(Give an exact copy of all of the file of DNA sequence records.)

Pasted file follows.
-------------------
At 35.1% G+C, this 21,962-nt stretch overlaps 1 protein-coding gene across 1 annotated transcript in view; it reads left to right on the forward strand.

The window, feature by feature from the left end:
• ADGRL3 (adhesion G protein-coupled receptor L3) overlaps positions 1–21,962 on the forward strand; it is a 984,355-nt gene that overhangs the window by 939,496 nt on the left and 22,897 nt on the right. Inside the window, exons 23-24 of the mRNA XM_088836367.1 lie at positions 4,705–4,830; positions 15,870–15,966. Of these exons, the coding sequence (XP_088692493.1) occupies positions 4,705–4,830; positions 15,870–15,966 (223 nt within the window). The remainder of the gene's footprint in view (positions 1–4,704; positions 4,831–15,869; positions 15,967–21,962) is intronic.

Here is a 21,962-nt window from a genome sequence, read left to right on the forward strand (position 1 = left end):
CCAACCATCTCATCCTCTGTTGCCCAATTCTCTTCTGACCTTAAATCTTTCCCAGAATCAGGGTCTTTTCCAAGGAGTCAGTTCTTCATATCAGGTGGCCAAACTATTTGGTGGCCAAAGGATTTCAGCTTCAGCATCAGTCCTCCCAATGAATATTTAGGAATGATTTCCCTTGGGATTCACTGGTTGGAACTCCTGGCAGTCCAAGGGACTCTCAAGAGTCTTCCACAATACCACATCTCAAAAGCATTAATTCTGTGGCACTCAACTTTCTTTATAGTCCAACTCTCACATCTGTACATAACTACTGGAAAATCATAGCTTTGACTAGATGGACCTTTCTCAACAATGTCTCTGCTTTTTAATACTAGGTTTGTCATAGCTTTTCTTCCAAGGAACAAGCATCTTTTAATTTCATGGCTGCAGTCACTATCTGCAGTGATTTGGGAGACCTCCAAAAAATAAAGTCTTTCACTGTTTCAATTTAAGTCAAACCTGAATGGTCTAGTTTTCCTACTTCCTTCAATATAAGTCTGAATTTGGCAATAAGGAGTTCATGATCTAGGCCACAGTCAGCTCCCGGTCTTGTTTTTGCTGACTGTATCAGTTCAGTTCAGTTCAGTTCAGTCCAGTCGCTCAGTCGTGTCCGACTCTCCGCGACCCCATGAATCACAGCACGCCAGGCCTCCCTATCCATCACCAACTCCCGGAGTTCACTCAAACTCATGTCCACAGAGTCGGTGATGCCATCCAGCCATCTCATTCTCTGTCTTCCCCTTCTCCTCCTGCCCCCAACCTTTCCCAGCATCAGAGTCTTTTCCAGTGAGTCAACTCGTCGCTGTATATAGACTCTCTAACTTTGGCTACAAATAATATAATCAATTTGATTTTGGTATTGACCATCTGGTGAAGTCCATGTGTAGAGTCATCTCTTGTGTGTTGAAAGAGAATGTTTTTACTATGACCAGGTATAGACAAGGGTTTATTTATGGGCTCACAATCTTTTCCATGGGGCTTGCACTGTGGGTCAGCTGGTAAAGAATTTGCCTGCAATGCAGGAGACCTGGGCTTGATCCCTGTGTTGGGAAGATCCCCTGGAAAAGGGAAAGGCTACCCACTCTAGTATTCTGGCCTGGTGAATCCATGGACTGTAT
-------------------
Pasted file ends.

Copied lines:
At 35.1% G+C, this 21,962-nt stretch overlaps 1 protein-coding gene across 1 annotated transcript in view; it reads left to right on the forward strand.

The window, feature by feature from the left end:
• ADGRL3 (adhesion G protein-coupled receptor L3) overlaps positions 1–21,962 on the forward strand; it is a 984,355-nt gene that overhangs the window by 939,496 nt on the left and 22,897 nt on the right. Inside the window, exons 23-24 of the mRNA XM_088836367.1 lie at positions 4,705–4,830; positions 15,870–15,966. Of these exons, the coding sequence (XP_088692493.1) occupies positions 4,705–4,830; positions 15,870–15,966 (223 nt within the window). The remainder of the gene's footprint in view (positions 1–4,704; positions 4,831–15,869; positions 15,967–21,962) is intronic.

Here is a 21,962-nt window from a genome sequence, read left to right on the forward strand (position 1 = left end):
CCAACCATCTCATCCTCTGTTGCCCAATTCTCTTCTGACCTTAAATCTTTCCCAGAATCAGGGTCTTTTCCAAGGAGTCAGTTCTTCATATCAGGTGGCCAAACTATTTGGTGGCCAAAGGATTTCAGCTTCAGCATCAGTCCTCCCAATGAATATTTAGGAATGATTTCCCTTGGGATTCACTGGTTGGAACTCCTGGCAGTCCAAGGGACTCTCAAGAGTCTTCCACAATACCACATCTCAAAAGCATTAATTCTGTGGCACTCAACTTTCTTTATAGTCCAACTCTCACATCTGTACATAACTACTGGAAAATCATAGCTTTGACTAGATGGACCTTTCTCAACAATGTCTCTGCTTTTTAATACTAGGTTTGTCATAGCTTTTCTTCCAAGGAACAAGCATCTTTTAATTTCATGGCTGCAGTCACTATCTGCAGTGATTTGGGAGACCTCCAAAAAATAAAGTCTTTCACTGTTTCAATTTAAGTCAAACCTGAATGGTCTAGTTTTCCTACTTCCTTCAATATAAGTCTGAATTTGGCAATAAGGAGTTCATGATCTAGGCCACAGTCAGCTCCCGGTCTTGTTTTTGCTGACTGTATCAGTTCAGTTCAGTTCAGTTCAGTCCAGTCGCTCAGTCGTGTCCGACTCTCCGCGACCCCATGAATCACAGCACGCCAGGCCTCCCTATCCATCACCAACTCCCGGAGTTCACTCAAACTCATGTCCACAGAGTCGGTGATGCCATCCAGCCATCTCATTCTCTGTCTTCCCCTTCTCCTCCTGCCCCCAACCTTTCCCAGCATCAGAGTCTTTTCCAGTGAGTCAACTCGTCGCTGTATATAGACTCTCTAACTTTGGCTACAAATAATATAATCAATTTGATTTTGGTATTGACCATCTGGTGAAGTCCATGTGTAGAGTCATCTCTTGTGTGTTGAAAGAGAATGTTTTTACTATGACCAGGTATAGACAAGGGTTTATTTATGGGCTCACAATCTTTTCCATGGGGCTTGCACTGTGGGTCAGCTGGTAAAGAATTTGCCTGCAATGCAGGAGACCTGGGCTTGATCCCTGTGTTGGGAAGATCCCCTGGAAAAGGGAAAGGCTACCCACTCTAGTATTCTGGCCTGGTGAATCCATGGACTGTAT